# How to estimate the local trend in a signal?

I need to remove trend from my time-series which looks like the following images.

However, I want to estimate the trend before removing it. Hence directly removing it won't do it.

The simple polynomial models didn't work, because — I think — the signal is long and the trend is changing. Also, filtering the signal with low pass removed too much of the trend as well.

The files are available here.

• high-pass filter? or compute sliding median and subtract that from the data? Commented May 21, 2023 at 8:04
• Which simple polynomial models? References, please Commented May 21, 2023 at 8:49
• @robertbristow-johnson, highpass? it is a low frequency phenomenon, no?
– Mark
Commented May 22, 2023 at 8:04
• @RodrigodeAzevedo, i used matlab detrend mathworks.com/help/matlab/ref/detrend.html.
– Mark
Commented May 22, 2023 at 8:05
• "trend" and "local" are contradictory terms. Which trend exactly do you want to remove ? (Please a more descriptive answer than "the one on the plot".)
– user67664
Commented May 22, 2023 at 9:12

Start simple: just use a 1-D median filter of an appropriate length.

If I do that with a length of 100 samples, I get the following for your first signal.

The top plot shows the original signal (blue) and the median filtered signal (red). The bottom plot shows just the zoomed-in median filtered signal.

Another possibility is to use a DC Blocker.

## Code Below

load signals_samples.mat
clf

for k=1:10

figure(k)
clf
subplot(211)
plot(signals_samples{k})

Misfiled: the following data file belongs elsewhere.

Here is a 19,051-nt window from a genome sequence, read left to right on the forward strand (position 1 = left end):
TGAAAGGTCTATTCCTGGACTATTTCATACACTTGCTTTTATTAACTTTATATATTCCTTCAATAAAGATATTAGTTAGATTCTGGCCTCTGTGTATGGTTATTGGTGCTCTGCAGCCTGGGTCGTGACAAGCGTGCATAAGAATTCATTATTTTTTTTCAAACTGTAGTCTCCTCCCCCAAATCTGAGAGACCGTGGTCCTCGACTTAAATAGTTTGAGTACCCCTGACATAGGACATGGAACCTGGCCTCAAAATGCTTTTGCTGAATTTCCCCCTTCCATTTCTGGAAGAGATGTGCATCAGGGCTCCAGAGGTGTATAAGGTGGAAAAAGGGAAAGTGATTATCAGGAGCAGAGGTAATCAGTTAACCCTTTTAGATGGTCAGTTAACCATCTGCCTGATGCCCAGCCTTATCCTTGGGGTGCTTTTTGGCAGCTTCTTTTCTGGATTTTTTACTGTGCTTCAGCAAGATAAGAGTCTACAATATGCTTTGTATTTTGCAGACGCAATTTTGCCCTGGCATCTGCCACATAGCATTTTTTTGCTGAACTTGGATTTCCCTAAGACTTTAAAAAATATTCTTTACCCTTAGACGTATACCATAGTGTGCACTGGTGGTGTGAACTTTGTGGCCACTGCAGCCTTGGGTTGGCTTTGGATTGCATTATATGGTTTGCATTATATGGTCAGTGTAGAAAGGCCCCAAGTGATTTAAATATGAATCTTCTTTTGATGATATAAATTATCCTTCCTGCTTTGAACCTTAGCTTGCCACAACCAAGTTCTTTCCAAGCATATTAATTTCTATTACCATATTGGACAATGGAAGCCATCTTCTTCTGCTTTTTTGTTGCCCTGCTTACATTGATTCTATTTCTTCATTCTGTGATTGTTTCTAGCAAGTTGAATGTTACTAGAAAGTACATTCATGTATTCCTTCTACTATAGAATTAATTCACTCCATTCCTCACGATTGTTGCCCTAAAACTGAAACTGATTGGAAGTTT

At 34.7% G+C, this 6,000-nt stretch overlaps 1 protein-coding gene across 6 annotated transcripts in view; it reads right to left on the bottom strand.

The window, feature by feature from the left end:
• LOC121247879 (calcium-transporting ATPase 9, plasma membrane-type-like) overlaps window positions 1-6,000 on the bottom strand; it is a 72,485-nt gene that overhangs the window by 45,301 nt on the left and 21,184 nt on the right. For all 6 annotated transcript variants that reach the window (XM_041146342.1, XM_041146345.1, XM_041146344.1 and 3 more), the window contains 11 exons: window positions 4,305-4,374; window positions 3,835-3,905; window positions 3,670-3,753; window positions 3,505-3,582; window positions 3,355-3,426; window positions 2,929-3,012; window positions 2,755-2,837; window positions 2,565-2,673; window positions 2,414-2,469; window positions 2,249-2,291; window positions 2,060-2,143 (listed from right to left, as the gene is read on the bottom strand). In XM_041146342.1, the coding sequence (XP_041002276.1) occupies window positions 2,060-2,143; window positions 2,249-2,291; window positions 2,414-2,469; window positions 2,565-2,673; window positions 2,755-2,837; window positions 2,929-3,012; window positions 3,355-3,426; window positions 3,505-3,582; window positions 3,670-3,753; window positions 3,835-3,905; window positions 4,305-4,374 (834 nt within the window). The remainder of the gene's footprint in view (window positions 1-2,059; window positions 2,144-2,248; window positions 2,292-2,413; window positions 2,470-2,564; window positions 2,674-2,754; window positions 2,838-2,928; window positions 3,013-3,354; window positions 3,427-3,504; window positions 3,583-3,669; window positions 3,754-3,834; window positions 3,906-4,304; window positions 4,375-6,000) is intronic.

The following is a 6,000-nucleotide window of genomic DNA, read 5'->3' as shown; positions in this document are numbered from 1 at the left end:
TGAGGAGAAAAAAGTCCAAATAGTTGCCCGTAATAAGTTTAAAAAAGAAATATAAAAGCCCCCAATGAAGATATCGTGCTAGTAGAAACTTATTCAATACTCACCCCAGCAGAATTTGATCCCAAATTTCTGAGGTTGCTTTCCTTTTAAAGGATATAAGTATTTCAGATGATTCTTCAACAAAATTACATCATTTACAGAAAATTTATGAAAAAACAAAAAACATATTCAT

hold on
plot(medfilt1(signals_samples{k},100),'r')
subplot(212)
plot(medfilt1(signals_samples{k},100))

end

– Mark
Commented Jul 5, 2023 at 16:30
• @Thomas D'oh! I see what you mean now. Thanks for the clarification. Done.
– Peter K.
Commented Jul 5, 2023 at 17:26

You may have a look at the method called JOT: A Variational Signal Decomposition Into Jump, Oscillation and Trend (You may access it in A Two Stage Signal Decomposition into Jump, Oscillation and Trend Using ADMM).

This method basically does what you're after, it decomposes the signal into 3 signals:

You may look on the results of a signal similar to yours:

The method is quite simple if you know ADMM.
In any way, they supply code.

You signals looks very long, so it might stress the solver for memory.
Still worth a try.

Similar to the JOT method suggested by @Royi, the BEADS algorithm decomposes a signal in three components:

• a trend,
• a sparse signal,
• a residual (which can be used as quality control).

I did a quick test on your first signal. BEADS is not (yet) good at the beginning and end, but it is quite fast: 0.25 seconds for the first signal. It scales almost linearly with signal size. Its parameters allow to control the smoothness of the trend. Here are the results. Parameters follow.

data1 = [signals_samples{1}];
% Filter parameters
fc = 0.0035;     % fc : cut-off frequency (cycles/sample)
d = 1;          % d : filter order parameter (d = 1 or 2)

% Positivity bias (peaks are positive)
r = 1;          % r : asymmetry parameter

% Regularization parameters
% amp = 0.8;
amp = 0.1;
lam0 = 1*amp;
lam1 = 5*amp;
lam2 = 2*amp;
[data1Filt, dataBaseline, cost] = beads(data1, d, fc, r, lam0, lam1, lam2);

• What can be done to improve this?
– Mark
Commented Jul 26, 2023 at 5:52
• I am not sure of what you need to improve here. There are many options. The simplest is to perform a preprocessing such that both ends are tapper to zero Commented Aug 4, 2023 at 12:25